Overview: In the final tie-in issue for Joker War, Batman investigates Killer Croc’s role in a series of kidnappings. But are things as simple as it seems?
Synopsis (spoilers ahead): Standing above the streets of Gotham, Batman is pondering of the events as his war with the Joker rages on. Down on the streets below, three armored security guards are working to move some bank bags to a secure location. Suddenly, a manhole cover strikes on of the guards. The armored truck is flipped over and a large green figure grabs the other two guards, dragging into the sewers below. The third guard recovers and begins shooting into the manhole until Batman stops him, warning him of possibly hitting his partners.
After learning more about the situation, including figuring that Killer Croc was responsible for the kidnappings, Batman overhears screams coming from down the street. He arrives to find that others have also been taken as well. Batman descends into the Gotham sewers. As he advances, the suit’s computer informs him of the toxicity of the sewer water and warns him that prolonged exposure to the chemicals in the water will cause gene mutation and death. Using his audio amplifier, Batman follows the screams of the kidnapped people until he is able to locate Croc’s lair. He finds Croc with some new partners, individuals who seem to have mutated with other animals.
Croc explained how he had turned over a new leaf (see the events of Gotham City Monsters to learn more) in life until the Joker and his goons made their way to Monstertown and tore it to pieces. He decided to create a new one in the sewers of Gotham, hoping that he and the others would be left alone. He also explained how his mutated friends came to be. Croc wants to bring others down to the sewers for protection from the war above. Batman attempts to warn Croc of the dangers of the chemicals in the water, but, unfortunately, Croc doesn’t believe him. He orders his team to kill Batman.
Batman dives into the contaminated water as Croc’s gang begins to spray the area with gunfire. Croc tells them to stop and he waits for Batman to come up for air. As he does so, Batman tosses Batarangs and shock emitters, taking the gang members down. Croc challenges Batman to a one-on-one battle, stating that if Batman wins, he can take everyone in. If Batman loses, he leaves with the kidnapped individuals. The combatants go back and forth before they both go for one final blow…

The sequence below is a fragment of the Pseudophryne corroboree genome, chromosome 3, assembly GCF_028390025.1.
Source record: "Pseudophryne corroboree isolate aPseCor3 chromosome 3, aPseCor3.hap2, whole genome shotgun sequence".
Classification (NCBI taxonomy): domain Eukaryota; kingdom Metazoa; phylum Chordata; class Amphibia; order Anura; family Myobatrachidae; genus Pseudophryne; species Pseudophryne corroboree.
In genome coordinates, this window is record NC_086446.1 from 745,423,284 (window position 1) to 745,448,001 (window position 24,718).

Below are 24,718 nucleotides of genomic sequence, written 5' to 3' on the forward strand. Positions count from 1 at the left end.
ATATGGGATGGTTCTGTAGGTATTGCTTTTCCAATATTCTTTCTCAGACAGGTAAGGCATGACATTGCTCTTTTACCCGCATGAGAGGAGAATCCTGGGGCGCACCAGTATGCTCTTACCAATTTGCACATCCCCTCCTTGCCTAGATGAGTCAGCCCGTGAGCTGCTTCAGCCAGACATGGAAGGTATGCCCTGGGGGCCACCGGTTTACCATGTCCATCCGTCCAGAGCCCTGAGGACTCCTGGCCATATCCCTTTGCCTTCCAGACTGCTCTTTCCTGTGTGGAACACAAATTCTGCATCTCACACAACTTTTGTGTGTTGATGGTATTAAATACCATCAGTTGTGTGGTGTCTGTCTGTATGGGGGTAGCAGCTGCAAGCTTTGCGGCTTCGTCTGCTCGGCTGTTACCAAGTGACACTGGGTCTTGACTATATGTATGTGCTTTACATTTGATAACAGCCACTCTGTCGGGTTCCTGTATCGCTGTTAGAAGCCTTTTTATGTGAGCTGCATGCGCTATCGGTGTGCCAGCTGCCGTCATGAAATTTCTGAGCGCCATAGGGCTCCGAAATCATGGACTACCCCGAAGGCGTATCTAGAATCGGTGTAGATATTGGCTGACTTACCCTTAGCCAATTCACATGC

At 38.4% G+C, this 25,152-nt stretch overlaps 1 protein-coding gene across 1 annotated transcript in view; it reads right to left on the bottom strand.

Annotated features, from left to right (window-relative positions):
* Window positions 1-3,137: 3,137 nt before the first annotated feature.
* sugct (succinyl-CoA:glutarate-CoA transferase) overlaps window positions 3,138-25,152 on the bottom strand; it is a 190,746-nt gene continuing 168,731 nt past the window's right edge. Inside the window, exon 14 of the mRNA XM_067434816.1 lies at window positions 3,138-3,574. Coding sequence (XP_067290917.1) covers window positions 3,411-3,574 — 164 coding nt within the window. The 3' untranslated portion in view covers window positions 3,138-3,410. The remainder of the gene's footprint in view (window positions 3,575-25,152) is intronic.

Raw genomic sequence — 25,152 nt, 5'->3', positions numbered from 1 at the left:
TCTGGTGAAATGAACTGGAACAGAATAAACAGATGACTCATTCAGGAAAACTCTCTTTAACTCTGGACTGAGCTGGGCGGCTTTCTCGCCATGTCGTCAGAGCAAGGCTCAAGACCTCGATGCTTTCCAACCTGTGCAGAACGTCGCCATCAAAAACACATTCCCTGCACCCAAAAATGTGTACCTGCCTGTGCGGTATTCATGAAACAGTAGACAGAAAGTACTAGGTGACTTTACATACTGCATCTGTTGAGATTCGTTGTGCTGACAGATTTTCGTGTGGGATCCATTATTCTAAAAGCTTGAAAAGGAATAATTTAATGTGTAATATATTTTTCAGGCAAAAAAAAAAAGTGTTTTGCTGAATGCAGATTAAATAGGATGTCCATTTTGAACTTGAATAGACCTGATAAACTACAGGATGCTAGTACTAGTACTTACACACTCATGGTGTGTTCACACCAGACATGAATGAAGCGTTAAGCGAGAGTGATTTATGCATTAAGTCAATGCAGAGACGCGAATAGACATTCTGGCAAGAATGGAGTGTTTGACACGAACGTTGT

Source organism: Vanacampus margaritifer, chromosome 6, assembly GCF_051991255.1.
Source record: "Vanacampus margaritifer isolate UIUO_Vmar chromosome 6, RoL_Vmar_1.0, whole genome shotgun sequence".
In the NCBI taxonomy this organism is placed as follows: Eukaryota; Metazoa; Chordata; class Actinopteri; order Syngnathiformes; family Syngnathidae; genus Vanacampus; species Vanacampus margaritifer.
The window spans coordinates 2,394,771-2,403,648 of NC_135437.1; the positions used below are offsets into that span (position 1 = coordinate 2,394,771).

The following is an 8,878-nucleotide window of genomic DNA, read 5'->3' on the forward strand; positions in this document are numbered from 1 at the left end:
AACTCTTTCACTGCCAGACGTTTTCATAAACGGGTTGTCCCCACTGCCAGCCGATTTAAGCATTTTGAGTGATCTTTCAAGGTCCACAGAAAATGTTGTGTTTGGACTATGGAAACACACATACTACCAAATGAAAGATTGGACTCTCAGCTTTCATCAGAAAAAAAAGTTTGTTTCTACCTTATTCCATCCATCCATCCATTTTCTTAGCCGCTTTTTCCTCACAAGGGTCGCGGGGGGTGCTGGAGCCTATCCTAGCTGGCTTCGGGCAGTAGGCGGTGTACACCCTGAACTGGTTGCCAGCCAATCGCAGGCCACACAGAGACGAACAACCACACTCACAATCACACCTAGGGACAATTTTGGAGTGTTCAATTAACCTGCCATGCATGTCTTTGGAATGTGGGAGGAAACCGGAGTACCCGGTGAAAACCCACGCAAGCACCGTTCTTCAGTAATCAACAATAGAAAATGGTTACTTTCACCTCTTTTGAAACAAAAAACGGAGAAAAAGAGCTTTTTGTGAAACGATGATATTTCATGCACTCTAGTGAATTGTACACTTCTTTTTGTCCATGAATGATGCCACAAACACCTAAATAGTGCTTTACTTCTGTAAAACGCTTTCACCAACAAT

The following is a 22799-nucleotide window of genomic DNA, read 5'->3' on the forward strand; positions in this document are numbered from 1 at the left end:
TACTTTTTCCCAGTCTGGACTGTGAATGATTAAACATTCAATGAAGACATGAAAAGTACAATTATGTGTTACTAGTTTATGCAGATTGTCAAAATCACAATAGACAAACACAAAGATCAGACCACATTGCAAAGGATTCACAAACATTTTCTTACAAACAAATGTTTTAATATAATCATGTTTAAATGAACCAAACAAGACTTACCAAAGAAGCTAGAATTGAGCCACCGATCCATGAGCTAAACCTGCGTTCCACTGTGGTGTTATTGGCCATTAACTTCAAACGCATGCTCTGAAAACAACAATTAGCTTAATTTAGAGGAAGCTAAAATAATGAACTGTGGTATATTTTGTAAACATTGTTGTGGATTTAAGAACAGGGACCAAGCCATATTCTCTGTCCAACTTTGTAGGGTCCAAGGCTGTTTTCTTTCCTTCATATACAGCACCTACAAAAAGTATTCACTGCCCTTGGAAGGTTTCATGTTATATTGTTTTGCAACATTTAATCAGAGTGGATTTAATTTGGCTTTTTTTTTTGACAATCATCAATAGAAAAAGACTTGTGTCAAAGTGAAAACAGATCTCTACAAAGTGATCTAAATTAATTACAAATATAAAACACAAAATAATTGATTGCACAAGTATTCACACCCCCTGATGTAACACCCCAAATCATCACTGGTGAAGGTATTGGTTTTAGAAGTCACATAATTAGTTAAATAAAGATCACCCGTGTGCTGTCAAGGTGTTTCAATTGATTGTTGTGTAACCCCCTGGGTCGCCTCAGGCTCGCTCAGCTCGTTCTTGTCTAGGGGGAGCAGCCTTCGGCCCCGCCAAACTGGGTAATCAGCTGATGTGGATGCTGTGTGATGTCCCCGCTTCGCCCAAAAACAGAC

At Arkham Asylum, Batman is getting Croc and his gang settled in their cells. He promises them the best of care, including a reversal of their conditions, if a cure can be found. Before leaving, he goes and sits with Croc. He thanks him for honoring the deal. As they shake hands one last time, Batman addresses Croc by his real name – Waylon.
Analysis: Detective #1026 gives us the final Joker War tie-in. Unlike issue #1025, this issue, while a good story, felt much more like a fill-in issue than an actual tie-in. Only a few panels of the issue actually makes mention of the Joker and the war raging throughout Gotham. The fact that it feels less like a tie-in factors into my overall rating.
That being said, this was still a good issue. The last time we saw Killer Croc was in the Steve Orlando mini-series Gotham City Monsters (I reviewed a few issues here on TBU). There, Croc, fresh off his time with the Suicide Squad, assisted others in stopping Chaos from occurring. The series ended with Croc taking over a hotel in the Monstertown section of Gotham that was once run by a friend who was killed. Watching over the hotel, and Monstertown itself was the leaf Batman assumed Croc had turned over in the issue. It was good to see that, by the end of the issue, Tomasi allowed this to still be the case, even though it would be served behind the walls of Arkham. It’s also touching to see the mutual respect between the two combatants as evidenced in them shaking hands at the end of the issue, but particularly in Batman addressing Croc by his real name. That was a nice touch from Tomasi.
It should also be noted that this is now the third member of the Rogue’s Gallery that we have seen redeemed to some extent in Tomasi’s run – Mr. Freeze and Two-Face being the other two. Granted, Croc had already turned over a new leaf since his days with the Suicide Squad. It makes you wonder, however, if Tomasi is building up to something down the line where the redemption of these characters gets negated. That makes for an interesting story.
The issue contained a decent amount of action between all of the players, which allowed for a quick read and the pacing between the various scenes was also appropriate, allowing the story to progress with all of the key and support characters being involved.
As with the last issue, Rocafort’s art was a nice complement to the story-telling, particularly in the action scenes. I do want to give a mention, however, to the variant cover by Lee Bermejo. It is dark, but it is absolutely stunning. The image of Croc towering over Batman is scary in a very good way, and this comes from someone who hasn’t always been a fan of Bermejo’s art. This, however, is absolutely beautiful.
Final Thoughts: Next issue is the epic Detective Comics #1027, celebrating one thousand issues of Tec involving Batman and the Bat-Family. This being the case, I would expect (hope, actually) that this special will outdo what we received in Tec #1000 last year. I would also hope as we come out of this grand issue that Tomasi can continue building Batman in line with the rest of the Batman Universe. We shall see in three weeks.
Editor’s Note: DC Comics provided TBU with a copy of this comic for review purposes. You can find this comic digitally and help support TBU in the process by purchasing this issue through Comixology.